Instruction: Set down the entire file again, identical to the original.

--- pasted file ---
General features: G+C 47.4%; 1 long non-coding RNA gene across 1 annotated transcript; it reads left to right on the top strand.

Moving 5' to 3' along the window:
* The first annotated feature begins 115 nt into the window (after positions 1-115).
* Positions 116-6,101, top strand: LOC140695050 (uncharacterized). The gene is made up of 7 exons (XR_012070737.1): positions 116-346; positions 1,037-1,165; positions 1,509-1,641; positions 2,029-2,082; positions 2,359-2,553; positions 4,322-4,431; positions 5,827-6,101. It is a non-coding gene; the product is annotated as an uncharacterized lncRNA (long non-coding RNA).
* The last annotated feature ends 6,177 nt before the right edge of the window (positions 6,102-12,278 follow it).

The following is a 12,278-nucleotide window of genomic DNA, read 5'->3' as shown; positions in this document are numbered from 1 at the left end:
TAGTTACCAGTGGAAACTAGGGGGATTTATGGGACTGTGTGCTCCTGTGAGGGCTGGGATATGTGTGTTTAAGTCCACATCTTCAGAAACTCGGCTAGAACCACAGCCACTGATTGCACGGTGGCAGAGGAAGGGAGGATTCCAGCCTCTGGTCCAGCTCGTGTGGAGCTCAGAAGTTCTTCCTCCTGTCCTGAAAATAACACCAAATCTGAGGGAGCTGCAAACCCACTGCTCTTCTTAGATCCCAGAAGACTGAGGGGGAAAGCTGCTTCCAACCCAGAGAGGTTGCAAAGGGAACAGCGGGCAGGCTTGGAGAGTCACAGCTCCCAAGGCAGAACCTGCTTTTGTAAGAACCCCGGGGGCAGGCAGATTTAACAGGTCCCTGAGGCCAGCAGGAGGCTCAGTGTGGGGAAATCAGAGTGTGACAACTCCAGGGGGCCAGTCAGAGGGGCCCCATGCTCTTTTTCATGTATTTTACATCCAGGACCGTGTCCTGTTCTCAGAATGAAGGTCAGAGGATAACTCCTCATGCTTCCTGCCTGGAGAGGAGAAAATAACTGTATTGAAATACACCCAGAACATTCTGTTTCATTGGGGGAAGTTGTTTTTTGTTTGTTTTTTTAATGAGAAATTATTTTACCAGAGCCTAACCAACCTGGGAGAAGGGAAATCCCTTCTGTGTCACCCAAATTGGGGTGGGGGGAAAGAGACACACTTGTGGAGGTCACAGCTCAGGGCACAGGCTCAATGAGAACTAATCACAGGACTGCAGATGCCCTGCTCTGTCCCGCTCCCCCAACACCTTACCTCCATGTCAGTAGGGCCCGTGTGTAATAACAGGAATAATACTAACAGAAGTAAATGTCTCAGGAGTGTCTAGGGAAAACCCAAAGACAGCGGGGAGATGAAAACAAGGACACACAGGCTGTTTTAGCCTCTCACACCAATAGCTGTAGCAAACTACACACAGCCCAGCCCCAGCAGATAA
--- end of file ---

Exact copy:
General features: G+C 47.4%; 1 long non-coding RNA gene across 1 annotated transcript; it reads left to right on the top strand.

Moving 5' to 3' along the window:
* The first annotated feature begins 115 nt into the window (after positions 1-115).
* Positions 116-6,101, top strand: LOC140695050 (uncharacterized). The gene is made up of 7 exons (XR_012070737.1): positions 116-346; positions 1,037-1,165; positions 1,509-1,641; positions 2,029-2,082; positions 2,359-2,553; positions 4,322-4,431; positions 5,827-6,101. It is a non-coding gene; the product is annotated as an uncharacterized lncRNA (long non-coding RNA).
* The last annotated feature ends 6,177 nt before the right edge of the window (positions 6,102-12,278 follow it).

The following is a 12,278-nucleotide window of genomic DNA, read 5'->3' as shown; positions in this document are numbered from 1 at the left end:
TAGTTACCAGTGGAAACTAGGGGGATTTATGGGACTGTGTGCTCCTGTGAGGGCTGGGATATGTGTGTTTAAGTCCACATCTTCAGAAACTCGGCTAGAACCACAGCCACTGATTGCACGGTGGCAGAGGAAGGGAGGATTCCAGCCTCTGGTCCAGCTCGTGTGGAGCTCAGAAGTTCTTCCTCCTGTCCTGAAAATAACACCAAATCTGAGGGAGCTGCAAACCCACTGCTCTTCTTAGATCCCAGAAGACTGAGGGGGAAAGCTGCTTCCAACCCAGAGAGGTTGCAAAGGGAACAGCGGGCAGGCTTGGAGAGTCACAGCTCCCAAGGCAGAACCTGCTTTTGTAAGAACCCCGGGGGCAGGCAGATTTAACAGGTCCCTGAGGCCAGCAGGAGGCTCAGTGTGGGGAAATCAGAGTGTGACAACTCCAGGGGGCCAGTCAGAGGGGCCCCATGCTCTTTTTCATGTATTTTACATCCAGGACCGTGTCCTGTTCTCAGAATGAAGGTCAGAGGATAACTCCTCATGCTTCCTGCCTGGAGAGGAGAAAATAACTGTATTGAAATACACCCAGAACATTCTGTTTCATTGGGGGAAGTTGTTTTTTGTTTGTTTTTTTAATGAGAAATTATTTTACCAGAGCCTAACCAACCTGGGAGAAGGGAAATCCCTTCTGTGTCACCCAAATTGGGGTGGGGGGAAAGAGACACACTTGTGGAGGTCACAGCTCAGGGCACAGGCTCAATGAGAACTAATCACAGGACTGCAGATGCCCTGCTCTGTCCCGCTCCCCCAACACCTTACCTCCATGTCAGTAGGGCCCGTGTGTAATAACAGGAATAATACTAACAGAAGTAAATGTCTCAGGAGTGTCTAGGGAAAACCCAAAGACAGCGGGGAGATGAAAACAAGGACACACAGGCTGTTTTAGCCTCTCACACCAATAGCTGTAGCAAACTACACACAGCCCAGCCCCAGCAGATAA